Television – The Tourist: BBC’s new drama praised for how it handles emotional abuse

Domestic violence organisations have praised the BBC for its portrayal of emotional abuse on their new series, The Tourist. The six-part drama, which was released over New Year’s, stars Fifty Shades of Grey‘s Jamie Dornan and has been a big hit with viewers. But, despite the show’s gripping, central storyline following amnesiac Elliot Stanley (played by Dornan) as he navigates the Australian Outback all whilst being chased by a murderous hitman, it was one of the show’s subplots that really captivated those tuning in.

To recap, Dornan’s character is tailed by trainee police constable Helen Chambers, played by Danielle MacDonald (star of Netflix’s Dumplin’) who, when she’s not chasing Elliot through the Outback, is preparing for her wedding. Her fiancé Ethan Krum (played by Greg Larson) however, proves to be perhaps the biggest villain of the six-part drama, revealing himself to be emotionally abusive and controlling towards Helen as the series unfolds.

“It’s great that the coercive domestic abuse subplot in #TheTourist is bringing this behaviour to a wider audience. It’s brilliantly written and brilliantly acted,” tweeted one viewer. “‘Do you think anyone else would want you?’ The DA’s [domestic abuser] stock phrase. Hopefully it helps people get out while they can.”

While emotional abuse can take many forms, the NHS describes belittling, isolating from friends and family, unreasonable demands and controlling behaviour as just some of the signs of an emotionally abusive relationship. And, its exactly this kind of abuse that we see play out in The Tourist, which has been welcomed by domestic abuse charity, Refuge.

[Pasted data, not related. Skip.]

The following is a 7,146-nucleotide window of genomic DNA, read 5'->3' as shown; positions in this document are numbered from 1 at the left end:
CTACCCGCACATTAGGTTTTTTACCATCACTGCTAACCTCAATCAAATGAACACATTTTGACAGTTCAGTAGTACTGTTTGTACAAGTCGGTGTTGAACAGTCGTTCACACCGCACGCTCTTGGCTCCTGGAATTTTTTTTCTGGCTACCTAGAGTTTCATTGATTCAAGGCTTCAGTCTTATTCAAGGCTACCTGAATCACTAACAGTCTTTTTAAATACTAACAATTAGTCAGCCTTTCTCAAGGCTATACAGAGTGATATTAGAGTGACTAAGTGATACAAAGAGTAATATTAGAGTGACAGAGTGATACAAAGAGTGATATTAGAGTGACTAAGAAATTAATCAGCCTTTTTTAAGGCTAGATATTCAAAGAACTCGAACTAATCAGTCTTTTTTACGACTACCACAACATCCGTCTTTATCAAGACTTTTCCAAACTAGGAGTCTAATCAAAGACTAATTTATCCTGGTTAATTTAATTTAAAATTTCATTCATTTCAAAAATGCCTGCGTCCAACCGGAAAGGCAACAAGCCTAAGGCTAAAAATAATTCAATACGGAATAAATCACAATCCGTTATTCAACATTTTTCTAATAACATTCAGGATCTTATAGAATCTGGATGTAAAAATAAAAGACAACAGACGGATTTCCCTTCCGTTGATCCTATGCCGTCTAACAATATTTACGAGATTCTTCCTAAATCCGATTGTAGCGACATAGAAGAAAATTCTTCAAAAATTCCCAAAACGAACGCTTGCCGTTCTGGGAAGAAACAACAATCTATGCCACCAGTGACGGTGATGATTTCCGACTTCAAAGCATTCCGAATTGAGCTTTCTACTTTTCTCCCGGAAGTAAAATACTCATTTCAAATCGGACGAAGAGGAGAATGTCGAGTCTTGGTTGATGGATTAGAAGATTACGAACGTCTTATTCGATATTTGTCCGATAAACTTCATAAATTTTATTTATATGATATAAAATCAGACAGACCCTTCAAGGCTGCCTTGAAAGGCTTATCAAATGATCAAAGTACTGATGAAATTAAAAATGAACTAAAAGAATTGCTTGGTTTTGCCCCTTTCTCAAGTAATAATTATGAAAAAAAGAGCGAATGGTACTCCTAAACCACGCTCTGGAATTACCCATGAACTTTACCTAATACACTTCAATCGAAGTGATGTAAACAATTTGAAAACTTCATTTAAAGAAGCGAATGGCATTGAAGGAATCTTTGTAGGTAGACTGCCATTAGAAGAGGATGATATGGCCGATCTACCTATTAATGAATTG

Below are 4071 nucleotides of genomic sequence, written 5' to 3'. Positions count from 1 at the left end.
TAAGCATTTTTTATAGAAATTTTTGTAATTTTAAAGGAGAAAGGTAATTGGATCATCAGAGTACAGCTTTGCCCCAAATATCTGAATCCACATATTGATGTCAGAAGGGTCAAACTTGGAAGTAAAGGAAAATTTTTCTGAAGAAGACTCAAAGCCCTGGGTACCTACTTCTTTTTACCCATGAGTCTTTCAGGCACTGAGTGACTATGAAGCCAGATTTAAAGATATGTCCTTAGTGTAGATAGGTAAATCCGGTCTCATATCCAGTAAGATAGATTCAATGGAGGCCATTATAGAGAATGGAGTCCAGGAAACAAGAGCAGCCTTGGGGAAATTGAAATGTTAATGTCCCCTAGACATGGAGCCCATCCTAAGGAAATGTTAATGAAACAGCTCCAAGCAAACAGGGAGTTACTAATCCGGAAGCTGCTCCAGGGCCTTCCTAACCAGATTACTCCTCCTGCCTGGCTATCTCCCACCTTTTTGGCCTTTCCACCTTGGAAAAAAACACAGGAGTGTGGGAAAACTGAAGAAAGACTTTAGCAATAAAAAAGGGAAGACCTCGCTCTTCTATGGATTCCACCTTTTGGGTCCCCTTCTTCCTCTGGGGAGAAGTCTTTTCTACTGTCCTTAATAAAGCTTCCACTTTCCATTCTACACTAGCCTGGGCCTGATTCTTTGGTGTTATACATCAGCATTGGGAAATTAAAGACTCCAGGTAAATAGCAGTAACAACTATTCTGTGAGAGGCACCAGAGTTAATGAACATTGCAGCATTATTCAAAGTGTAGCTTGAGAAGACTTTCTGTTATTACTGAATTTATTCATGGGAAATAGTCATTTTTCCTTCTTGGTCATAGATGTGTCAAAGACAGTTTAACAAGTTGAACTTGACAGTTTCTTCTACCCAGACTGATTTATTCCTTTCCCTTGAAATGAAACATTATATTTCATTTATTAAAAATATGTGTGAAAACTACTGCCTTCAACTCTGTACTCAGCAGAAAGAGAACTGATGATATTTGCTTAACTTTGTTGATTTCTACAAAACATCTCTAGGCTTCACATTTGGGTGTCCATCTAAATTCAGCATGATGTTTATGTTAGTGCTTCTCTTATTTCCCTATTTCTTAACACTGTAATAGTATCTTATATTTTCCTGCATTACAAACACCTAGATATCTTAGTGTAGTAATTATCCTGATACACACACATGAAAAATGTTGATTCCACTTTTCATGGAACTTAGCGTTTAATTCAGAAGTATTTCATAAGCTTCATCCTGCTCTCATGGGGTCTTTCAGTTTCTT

“Storylines about domestic abuse are extremely important in raising awareness and helping people understand the complex nature of abuse,” Ruth Davison, Refuge Chief Executive Officer, tells Cosmopolitan UK. “In ‘The Tourist’ Ethan exhibits a pattern of emotionally abusive behaviour towards Helen, frequently belittling her and telling her she is not good enough, making her feel guilty for working, answering her phone and telling her she would have no one without him. All of these behaviours are signs of emotional abuse.”

As for why depictions of such abuse are so important on mainstream television, Davison highlights how seeing this kind of behaviour on screen can help others who find themselves in a similar position.

“Portrayals of abuse on screen can lead to women recognising that they are experiencing similar situations and reach out for support and understand that they are not alone,” Davison explains. “If you are forced to alter your behaviour because you are frightened of your partner’s reaction you may be experiencing domestic abuse.”

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